It’s rare and exciting to back first-time founders. By definition, pioneers (our preferred term for the best kind of entrepreneur) are stepping into a future that doesn’t exist yet. They must go into it with a confident, clear vision, but also know that the course they take will likely change along the way. Focus is required but also humility. This normally comes from previous startup experience, but only a few individuals demonstrate this characteristic in their first venture.
Nigel Phan, Whirli’s charismatic founder, is on a mission to help UK families reduce toy clutter with a more affordable and sustainable way to play. He’s confident in that vision but Nigel’s also not afraid to ask others questions such as, “what do you know, from your context?” or “what might be missing here?” It’s a strong sign to us of a natural-born founder, well-placed to build an exceptional team around him.
A Whirli subscription gives parents access to an inventory of toys which they can use, return and swap using a token system. Crucially, parents – and their kids – have control and choice over the toys they receive, and returning the toys is as simple as returning products to any other ecommerce retailer.
Toys R Next
The current generation of first-time parents – millennials – is not only older than previous generations’, but they have also grown up with examples of the sharing economy in other verticals: AirBnB, Uber, Zipcar, Rent The Runway and the like. Yet a sharing marketplace for toys has never been successfully scaled. Toy brands, parents, and children, should now be ready to benefit from better value, reduced clutter and conscious consumption.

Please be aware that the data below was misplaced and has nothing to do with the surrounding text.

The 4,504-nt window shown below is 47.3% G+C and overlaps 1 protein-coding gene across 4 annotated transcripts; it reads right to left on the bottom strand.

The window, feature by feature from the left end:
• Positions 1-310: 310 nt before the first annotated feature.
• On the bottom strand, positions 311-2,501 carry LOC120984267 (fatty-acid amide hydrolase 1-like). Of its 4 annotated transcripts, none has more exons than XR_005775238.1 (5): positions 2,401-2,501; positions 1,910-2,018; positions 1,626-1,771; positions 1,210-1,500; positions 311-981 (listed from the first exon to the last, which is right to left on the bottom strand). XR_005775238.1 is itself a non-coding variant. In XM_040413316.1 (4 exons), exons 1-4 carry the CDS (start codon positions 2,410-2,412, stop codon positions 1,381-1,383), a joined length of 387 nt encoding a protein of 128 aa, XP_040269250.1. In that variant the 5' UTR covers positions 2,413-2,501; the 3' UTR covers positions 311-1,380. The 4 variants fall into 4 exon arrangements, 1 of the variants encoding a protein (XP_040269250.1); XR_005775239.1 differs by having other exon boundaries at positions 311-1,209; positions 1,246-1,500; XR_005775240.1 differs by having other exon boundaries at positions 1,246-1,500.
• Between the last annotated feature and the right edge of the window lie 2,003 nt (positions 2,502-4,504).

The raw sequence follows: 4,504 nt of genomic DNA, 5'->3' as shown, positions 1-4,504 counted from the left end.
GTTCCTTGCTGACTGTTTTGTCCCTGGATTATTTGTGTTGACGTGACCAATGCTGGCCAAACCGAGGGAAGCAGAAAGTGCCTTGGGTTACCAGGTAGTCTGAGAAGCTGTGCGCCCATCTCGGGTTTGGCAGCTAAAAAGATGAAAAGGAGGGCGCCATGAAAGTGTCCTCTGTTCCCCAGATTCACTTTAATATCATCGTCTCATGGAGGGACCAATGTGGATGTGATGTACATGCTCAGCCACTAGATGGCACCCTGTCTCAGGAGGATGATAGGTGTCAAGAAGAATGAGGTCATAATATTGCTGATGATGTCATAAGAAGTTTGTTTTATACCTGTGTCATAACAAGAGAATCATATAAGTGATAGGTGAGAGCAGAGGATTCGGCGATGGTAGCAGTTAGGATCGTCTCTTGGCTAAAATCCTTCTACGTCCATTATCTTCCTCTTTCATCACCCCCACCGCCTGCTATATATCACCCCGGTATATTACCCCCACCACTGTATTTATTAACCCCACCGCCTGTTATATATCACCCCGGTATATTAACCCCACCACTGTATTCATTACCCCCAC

The beauty of Whirli’s model is that parents’ current behaviour hardly has to change: Parents already share toys and other baby items informally, but the bulk nature of the product means only hyper-local demand/supply works. Whirli’s fully managed marketplace, the first of its kind in this category, means they can remove the friction associated with the peer to peer model, ensuring reliability, convenience and – crucially – hygiene. Families can access a virtual chest of toys which is a multiple of what they’d have been able or wanted to afford otherwise. And this is not just for hipster parents in London – Whirli’s UK-wide reach across different income groups is already proof of that. The trend to pay for access rather than ownership can now become integral to sustainable family life.
Whirli fits our own conscious consumption thesis (and that held by an increasing number of the population). Some of our other portfolio companies, such as depop and Cazoo are leading the way already. Like Whirli, these are businesses that extend the lifetime of products, slowing down the consumption cycle with no loss to anyone, only gain. They’re the kind of companies that re-write our relationship to a sector, and we soon forget that there was even a problem to be solved in the first place. (Do you remember hailing a cab in the rain while recalling your address in a foreign land?)
Urbanisation and the rising cost of real estate are making small-space living and decluttering a prime focus, with Marie Kondo and The Home Edit archetypal exponents. Whirli, as a clutter-free alternative to the toy box, fits right into this growing wave.
As any Toy Story plot will tell you, a toy’s lifetime is precarious and often short-lived, but the toy industry is vast: £5bn in sales in the UK and $80bn globally. It’s also highly fragmented and yet overlooked by the venture community. Whirli weaves all these threads into an elegant solution of quality, sustainability and profitability and we can’t wait to play for the win with Nigel and his team.